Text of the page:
This is, of course, a Messianic Prophecy, an Old Testament passage that foretells our Lord Jesus. Jesus is the heir of David, the promised King, who would fulfill all the promises God made to Israel, David, and by extension, us. Not only will he reign, but he will “deal wisely.” Whether the vacillation of a Nebuchadnezzar or the insanity of American party politics, our Lord’s wisdom is quite a welcome relief from our various Babylons! And he will be a truly righteous and just king. This is certainly a contrast with even the best of Babylon’s rulers. We long for true justice. We long for things to be set to rights. And Christ’s reign does just that. Indeed, at its best, Christendom is a shadow that points to how good it is when Christ is King. The pagans didn’t see intrinsic value in people. But Jesus does, which is why we have hospitals and schools and orphanages in places with a Christian heritage.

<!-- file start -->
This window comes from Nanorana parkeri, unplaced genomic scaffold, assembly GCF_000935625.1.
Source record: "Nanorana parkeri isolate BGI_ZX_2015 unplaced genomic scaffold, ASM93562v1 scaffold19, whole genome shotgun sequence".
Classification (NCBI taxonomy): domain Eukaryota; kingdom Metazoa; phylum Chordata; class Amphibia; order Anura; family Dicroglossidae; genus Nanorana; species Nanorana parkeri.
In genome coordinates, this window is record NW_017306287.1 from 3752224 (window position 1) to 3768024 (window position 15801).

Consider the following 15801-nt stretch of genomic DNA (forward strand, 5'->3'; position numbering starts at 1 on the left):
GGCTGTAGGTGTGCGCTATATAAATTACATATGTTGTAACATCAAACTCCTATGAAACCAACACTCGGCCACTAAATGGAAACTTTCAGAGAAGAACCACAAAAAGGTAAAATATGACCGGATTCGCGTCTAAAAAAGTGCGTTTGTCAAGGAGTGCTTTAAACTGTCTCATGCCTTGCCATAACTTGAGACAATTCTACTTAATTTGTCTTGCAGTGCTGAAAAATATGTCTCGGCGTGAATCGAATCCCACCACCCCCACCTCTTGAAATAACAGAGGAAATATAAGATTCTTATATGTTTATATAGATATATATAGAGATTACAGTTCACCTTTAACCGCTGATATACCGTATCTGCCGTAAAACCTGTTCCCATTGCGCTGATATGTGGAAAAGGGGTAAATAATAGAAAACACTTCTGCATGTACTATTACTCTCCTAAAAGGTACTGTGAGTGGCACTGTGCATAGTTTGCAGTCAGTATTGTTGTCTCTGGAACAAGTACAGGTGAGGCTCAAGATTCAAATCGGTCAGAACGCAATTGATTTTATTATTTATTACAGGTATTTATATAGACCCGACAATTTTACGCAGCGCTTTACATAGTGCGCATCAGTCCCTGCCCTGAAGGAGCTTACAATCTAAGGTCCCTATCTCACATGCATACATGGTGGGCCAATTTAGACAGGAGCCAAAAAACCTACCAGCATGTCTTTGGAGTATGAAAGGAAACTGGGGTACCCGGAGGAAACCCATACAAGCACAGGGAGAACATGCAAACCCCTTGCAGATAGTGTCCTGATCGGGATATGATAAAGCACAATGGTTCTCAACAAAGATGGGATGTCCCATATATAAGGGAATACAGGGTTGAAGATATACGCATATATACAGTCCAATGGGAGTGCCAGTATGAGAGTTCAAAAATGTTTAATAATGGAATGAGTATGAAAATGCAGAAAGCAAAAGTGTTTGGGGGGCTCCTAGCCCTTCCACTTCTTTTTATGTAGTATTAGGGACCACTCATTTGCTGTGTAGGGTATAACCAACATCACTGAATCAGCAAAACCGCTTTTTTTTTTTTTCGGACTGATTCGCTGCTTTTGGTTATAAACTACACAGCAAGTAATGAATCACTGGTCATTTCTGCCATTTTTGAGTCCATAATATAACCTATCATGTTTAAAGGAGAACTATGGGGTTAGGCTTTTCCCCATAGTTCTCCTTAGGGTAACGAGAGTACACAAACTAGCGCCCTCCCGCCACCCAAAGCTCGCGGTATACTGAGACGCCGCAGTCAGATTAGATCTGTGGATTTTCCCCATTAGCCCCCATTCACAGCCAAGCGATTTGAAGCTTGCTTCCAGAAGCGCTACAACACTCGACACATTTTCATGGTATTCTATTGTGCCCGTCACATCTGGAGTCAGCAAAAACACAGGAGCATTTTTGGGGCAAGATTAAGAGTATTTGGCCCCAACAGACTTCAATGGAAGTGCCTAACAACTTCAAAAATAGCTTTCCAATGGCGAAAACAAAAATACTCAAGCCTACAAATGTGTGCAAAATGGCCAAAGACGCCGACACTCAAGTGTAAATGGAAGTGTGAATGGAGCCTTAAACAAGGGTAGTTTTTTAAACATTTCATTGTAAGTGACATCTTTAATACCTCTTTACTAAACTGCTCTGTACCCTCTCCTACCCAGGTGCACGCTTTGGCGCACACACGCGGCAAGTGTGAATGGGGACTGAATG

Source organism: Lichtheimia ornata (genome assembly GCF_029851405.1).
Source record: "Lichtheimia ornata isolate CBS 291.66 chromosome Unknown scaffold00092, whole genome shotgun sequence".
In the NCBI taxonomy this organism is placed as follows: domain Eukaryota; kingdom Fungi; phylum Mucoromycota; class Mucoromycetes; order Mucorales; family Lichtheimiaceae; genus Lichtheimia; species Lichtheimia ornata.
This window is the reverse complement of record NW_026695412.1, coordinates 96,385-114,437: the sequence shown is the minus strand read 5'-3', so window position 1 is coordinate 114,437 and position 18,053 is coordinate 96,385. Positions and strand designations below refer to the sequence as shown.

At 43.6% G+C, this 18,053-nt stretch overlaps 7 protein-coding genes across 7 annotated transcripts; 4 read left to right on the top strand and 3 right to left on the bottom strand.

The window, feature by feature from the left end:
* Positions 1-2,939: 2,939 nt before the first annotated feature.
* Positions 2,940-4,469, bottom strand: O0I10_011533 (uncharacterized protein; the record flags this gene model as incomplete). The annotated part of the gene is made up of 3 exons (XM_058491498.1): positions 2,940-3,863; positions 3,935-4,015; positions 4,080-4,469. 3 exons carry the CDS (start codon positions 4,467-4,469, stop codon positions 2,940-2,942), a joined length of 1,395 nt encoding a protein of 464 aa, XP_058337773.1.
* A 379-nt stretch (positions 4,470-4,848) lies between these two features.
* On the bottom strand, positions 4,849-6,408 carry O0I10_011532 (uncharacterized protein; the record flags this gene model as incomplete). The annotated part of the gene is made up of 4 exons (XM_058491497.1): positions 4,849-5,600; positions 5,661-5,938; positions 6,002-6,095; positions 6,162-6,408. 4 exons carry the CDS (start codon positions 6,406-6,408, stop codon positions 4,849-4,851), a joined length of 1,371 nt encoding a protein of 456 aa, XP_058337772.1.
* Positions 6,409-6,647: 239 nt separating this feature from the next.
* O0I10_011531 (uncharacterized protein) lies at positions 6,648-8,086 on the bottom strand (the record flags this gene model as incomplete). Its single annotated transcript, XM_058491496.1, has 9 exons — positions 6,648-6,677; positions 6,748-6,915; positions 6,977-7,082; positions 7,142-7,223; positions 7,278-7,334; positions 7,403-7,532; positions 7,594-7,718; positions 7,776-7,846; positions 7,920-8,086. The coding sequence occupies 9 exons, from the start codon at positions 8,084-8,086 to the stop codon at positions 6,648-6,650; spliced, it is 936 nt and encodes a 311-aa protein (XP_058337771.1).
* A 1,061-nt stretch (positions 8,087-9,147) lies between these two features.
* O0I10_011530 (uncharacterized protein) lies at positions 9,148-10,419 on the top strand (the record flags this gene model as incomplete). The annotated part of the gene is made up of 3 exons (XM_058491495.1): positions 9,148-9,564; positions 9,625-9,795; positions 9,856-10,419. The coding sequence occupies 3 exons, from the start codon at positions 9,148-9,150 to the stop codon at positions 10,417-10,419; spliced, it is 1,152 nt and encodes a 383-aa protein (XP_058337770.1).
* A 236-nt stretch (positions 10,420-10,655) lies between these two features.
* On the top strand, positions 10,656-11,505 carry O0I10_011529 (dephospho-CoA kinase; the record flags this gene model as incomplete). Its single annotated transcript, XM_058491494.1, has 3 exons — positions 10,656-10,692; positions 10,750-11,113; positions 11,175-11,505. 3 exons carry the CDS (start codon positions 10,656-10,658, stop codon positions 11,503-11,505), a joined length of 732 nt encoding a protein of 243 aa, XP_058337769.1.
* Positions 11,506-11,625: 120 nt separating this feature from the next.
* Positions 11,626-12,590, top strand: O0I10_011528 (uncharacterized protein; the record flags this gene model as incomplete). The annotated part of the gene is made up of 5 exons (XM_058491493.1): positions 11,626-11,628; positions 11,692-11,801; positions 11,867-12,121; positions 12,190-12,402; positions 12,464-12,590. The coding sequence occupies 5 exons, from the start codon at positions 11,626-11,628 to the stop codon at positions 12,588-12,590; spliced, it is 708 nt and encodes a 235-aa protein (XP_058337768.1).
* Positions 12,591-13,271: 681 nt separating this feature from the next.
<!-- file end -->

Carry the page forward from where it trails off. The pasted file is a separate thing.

But we need more than good society. Verse 6:
In his days Judah will be saved, and Israel will dwell securely. And this is the name by which he will be called: the LORD our righteousness.
In perfect righteousness and justice, we also are in trouble. As we say in our General Confession from the Offices, “We have left undone those things which we ought to have done; And we have done those things which we ought not to have done; And there is no health in us.” We all offend against God’s perfect Law, even after we are baptized Christians. But in saving God’s people, the Messiah is called “The LORD our righteousness.” Our God and King himself is our righteousness, because ours is damnably insufficient.